Jaishri Blakeley (Johns Hopkins University) presented early results from the Phase 0 study of anti- EGFR/ErbB2 therapy in sporadic and NF2-related human vestibular schwannomas (VS) (NCT00863122). Adult patients with VS were prescribed lapatinib 1,500 mg daily orally for 10 days immediately preceding surgery for VS resection. Overall, lapatinib was well tolerated and no dose modifications were necessary due to adverse events. Tumor pharmacokinetic data showed good tumor penetration and immunohistochemical analysis confirmed expression of EGFR and/or ErB2 in the majority of case and control samples. The data are promising and support continued testing of lapatinib as a potential therapy for human VS.

Fabio Nunes (Massachusetts General Hospital) then presented an update on the MGH series of NF2 patients treated with bevacizumab (5 mg/kg i.v. every 2 weeks) this time concentrating on responses in meningioma, a recent paper having highlighted meningioma response to bevacizumab in one patient [7]. The MGH group looked at their series of 14 patients with evaluable meningiomas (NCT01207687). An initial radiographic response was noted in 12/40 meningiomas (30%). Over the duration of the study, only seven tumors (17.5%) remained in response, 20 progressed (50%), and 13 remained stable (32.5%). The results suggest that bevacizumab was only effective in decreasing meningioma size in a minority of meningiomas. There was a presentation from Simone Ardern-Holmes (The Children’s Hospital at Westmead, Australia) on the potential value of Positron Emission Tomography with Gallium-Octreotide to estimate somatostatin receptor density in order to select NF2 patients most likely to respond to somatostatin analogs. The Sydney based group had performed Gallium-Octreotide PET scans on 12 NF2 patients. Preliminary results indicated that octreotide avidity varies considerably among NF2 associated tumors, with meningiomas showing higher responses. A young patient had recently been commenced on the somatostatin analog octreotide (Sandostatin LAR), with a further patient about to begin treatment. Clinical response as indicated by symptomatic improvement and 3 dimensional volumetric MRI data will be followed.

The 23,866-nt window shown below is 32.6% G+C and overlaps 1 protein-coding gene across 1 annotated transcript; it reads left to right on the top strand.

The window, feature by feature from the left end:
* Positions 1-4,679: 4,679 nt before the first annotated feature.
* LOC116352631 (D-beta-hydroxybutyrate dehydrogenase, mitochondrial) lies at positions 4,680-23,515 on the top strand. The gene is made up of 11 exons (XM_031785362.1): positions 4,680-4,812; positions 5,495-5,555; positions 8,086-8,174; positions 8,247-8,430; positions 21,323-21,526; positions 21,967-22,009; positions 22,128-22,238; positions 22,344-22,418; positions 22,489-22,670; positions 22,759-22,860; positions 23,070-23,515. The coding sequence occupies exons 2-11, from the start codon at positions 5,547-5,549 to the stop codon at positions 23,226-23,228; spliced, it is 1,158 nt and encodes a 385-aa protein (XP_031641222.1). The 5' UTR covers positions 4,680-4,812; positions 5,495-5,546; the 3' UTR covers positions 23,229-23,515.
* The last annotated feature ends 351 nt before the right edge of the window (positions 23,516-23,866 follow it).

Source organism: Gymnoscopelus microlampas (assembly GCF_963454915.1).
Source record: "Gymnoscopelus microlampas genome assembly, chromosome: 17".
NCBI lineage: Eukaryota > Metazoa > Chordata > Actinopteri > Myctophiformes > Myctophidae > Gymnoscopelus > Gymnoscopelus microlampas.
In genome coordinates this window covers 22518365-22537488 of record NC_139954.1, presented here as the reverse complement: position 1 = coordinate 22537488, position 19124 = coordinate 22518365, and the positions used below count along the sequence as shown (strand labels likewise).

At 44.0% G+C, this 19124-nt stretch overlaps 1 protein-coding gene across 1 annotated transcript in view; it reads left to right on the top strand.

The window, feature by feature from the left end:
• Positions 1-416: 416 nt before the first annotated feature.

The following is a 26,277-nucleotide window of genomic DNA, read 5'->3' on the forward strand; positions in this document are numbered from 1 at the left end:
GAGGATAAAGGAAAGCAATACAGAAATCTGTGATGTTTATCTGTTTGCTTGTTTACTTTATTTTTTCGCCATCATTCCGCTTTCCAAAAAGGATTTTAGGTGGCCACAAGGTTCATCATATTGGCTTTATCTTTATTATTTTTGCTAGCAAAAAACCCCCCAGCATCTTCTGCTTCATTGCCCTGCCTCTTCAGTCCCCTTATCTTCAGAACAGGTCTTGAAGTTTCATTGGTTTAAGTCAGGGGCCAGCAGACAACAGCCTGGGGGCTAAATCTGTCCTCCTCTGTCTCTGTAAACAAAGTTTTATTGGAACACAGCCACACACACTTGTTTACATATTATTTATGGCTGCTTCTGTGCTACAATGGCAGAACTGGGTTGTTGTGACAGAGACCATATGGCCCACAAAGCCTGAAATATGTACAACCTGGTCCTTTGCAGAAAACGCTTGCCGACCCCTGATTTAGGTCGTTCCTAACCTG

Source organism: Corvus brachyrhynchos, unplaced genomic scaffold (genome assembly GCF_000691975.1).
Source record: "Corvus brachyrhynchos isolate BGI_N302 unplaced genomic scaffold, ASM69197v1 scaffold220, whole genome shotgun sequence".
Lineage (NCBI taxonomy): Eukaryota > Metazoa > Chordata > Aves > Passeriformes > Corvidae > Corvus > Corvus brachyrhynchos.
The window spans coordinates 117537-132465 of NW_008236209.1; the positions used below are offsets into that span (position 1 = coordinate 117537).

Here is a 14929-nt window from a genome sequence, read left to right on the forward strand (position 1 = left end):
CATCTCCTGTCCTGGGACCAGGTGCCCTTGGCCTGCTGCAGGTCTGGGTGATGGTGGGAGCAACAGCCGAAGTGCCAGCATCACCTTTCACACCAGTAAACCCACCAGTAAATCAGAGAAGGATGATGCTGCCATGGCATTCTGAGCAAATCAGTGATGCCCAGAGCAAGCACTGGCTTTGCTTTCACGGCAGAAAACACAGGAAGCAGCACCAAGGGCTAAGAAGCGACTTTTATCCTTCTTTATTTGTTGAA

There followed two papers looking at quality of life. Rachael Hornigold (Guy’s and St. Thomas’ NHS Foundation Trust, UK) presented her new NF2 measure the NFTI-QOL which was specifically developed to assess a disease-specific quality of life score for NF2. The SF-36 and EuroQOL were used for validation. NFTI-QOL scores correlated strongly and significantly with the EuroQOL and with all domains of the SF-36 (Pearson correlation, p ≤ 0.001. THE NFTI-QOL appears to be a promising new QOL measure specific to NF2 that is easy to administrate and score (only 8 items). Vanessa Merker (Massachusetts General Hospital) presented her research trying to correlate QOL with whole body tumor burden in patients with NF1, NF2 and schwannomatosis. Tumor volume and number were correlated with SF-36 subscales. The study included 142 subjects with NF1, 53 subjects with NF2, and 49 subjects with schwannomatosis. While tumor volume and count did not correlate with any SF-36 scales in patients with NF1 or NF2, tumor volume was positively correlated with bodily pain in schwannomatosis.

Finally, Amanda Bergner (Johns Hopkins Comprehensive Neurofibromatosis Center) presented an update on the Schwannomatosis International Database, a collaborative effort to allow for pooling of data from multiple centers. The database was designed to be a platform from which multiple research endeavors can be launched. The data points were chosen specifically to provide adequate information to identify patients appropriate for a variety of research studies while remaining de-identified to protect patient confidentiality. A steering committee composed of experts in the fields of schwannomatosis has been established, the database has been designed and built, an effective and efficient infrastructure for coordinating this project has been established, and applications for use of the data in clinical trials are now being received. The project had increased communication and collaboration within the schwannomatosis community of experts.